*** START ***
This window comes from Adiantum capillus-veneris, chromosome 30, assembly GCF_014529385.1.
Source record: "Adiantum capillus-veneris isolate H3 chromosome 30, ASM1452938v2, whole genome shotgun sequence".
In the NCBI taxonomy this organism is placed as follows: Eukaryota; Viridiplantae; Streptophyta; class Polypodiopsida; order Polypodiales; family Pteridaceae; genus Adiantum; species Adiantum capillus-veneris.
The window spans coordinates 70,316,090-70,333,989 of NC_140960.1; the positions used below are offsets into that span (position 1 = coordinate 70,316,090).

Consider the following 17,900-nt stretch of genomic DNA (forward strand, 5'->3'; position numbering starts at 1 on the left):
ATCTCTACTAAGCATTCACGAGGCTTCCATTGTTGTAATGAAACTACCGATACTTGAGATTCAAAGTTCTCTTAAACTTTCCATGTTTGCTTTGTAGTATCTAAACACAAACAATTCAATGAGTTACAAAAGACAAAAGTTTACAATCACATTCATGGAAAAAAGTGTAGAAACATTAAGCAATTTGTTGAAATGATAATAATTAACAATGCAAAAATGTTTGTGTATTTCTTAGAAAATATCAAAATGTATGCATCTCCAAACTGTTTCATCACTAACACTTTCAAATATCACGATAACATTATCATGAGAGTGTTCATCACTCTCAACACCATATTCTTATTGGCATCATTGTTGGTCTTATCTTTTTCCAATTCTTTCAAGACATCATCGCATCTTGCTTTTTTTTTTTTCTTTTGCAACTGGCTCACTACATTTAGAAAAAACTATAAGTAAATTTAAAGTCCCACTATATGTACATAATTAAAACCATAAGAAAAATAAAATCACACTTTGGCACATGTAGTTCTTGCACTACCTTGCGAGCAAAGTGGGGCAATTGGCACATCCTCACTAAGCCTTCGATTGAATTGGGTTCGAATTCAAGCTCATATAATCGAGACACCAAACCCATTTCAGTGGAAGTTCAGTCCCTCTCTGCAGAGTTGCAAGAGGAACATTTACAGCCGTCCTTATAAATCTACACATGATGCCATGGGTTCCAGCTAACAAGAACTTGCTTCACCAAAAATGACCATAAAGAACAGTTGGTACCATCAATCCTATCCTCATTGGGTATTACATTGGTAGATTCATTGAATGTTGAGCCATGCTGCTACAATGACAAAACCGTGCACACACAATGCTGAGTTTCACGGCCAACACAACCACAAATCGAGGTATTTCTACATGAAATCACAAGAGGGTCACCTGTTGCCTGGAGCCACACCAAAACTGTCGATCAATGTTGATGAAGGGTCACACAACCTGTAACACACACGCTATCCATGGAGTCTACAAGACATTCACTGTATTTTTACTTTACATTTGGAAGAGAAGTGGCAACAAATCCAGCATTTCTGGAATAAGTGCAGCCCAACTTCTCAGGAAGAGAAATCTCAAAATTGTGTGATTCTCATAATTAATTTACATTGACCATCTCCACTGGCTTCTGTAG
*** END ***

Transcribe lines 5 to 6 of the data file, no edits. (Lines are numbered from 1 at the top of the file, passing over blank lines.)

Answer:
Consider the following 17,900-nt stretch of genomic DNA (forward strand, 5'->3'; position numbering starts at 1 on the left):
ATCTCTACTAAGCATTCACGAGGCTTCCATTGTTGTAATGAAACTACCGATACTTGAGATTCAAAGTTCTCTTAAACTTTCCATGTTTGCTTTGTAGTATCTAAACACAAACAATTCAATGAGTTACAAAAGACAAAAGTTTACAATCACATTCATGGAAAAAAGTGTAGAAACATTAAGCAATTTGTTGAAATGATAATAATTAACAATGCAAAAATGTTTGTGTATTTCTTAGAAAATATCAAAATGTATGCATCTCCAAACTGTTTCATCACTAACACTTTCAAATATCACGATAACATTATCATGAGAGTGTTCATCACTCTCAACACCATATTCTTATTGGCATCATTGTTGGTCTTATCTTTTTCCAATTCTTTCAAGACATCATCGCATCTTGCTTTTTTTTTTTTCTTTTGCAACTGGCTCACTACATTTAGAAAAAACTATAAGTAAATTTAAAGTCCCACTATATGTACATAATTAAAACCATAAGAAAAATAAAATCACACTTTGGCACATGTAGTTCTTGCACTACCTTGCGAGCAAAGTGGGGCAATTGGCACATCCTCACTAAGCCTTCGATTGAATTGGGTTCGAATTCAAGCTCATATAATCGAGACACCAAACCCATTTCAGTGGAAGTTCAGTCCCTCTCTGCAGAGTTGCAAGAGGAACATTTACAGCCGTCCTTATAAATCTACACATGATGCCATGGGTTCCAGCTAACAAGAACTTGCTTCACCAAAAATGACCATAAAGAACAGTTGGTACCATCAATCCTATCCTCATTGGGTATTACATTGGTAGATTCATTGAATGTTGAGCCATGCTGCTACAATGACAAAACCGTGCACACACAATGCTGAGTTTCACGGCCAACACAACCACAAATCGAGGTATTTCTACATGAAATCACAAGAGGGTCACCTGTTGCCTGGAGCCACACCAAAACTGTCGATCAATGTTGATGAAGGGTCACACAACCTGTAACACACACGCTATCCATGGAGTCTACAAGACATTCACTGTATTTTTACTTTACATTTGGAAGAGAAGTGGCAACAAATCCAGCATTTCTGGAATAAGTGCAGCCCAACTTCTCAGGAAGAGAAATCTCAAAATTGTGTGATTCTCATAATTAATTTACATTGACCATCTCCACTGGCTTCTGTAG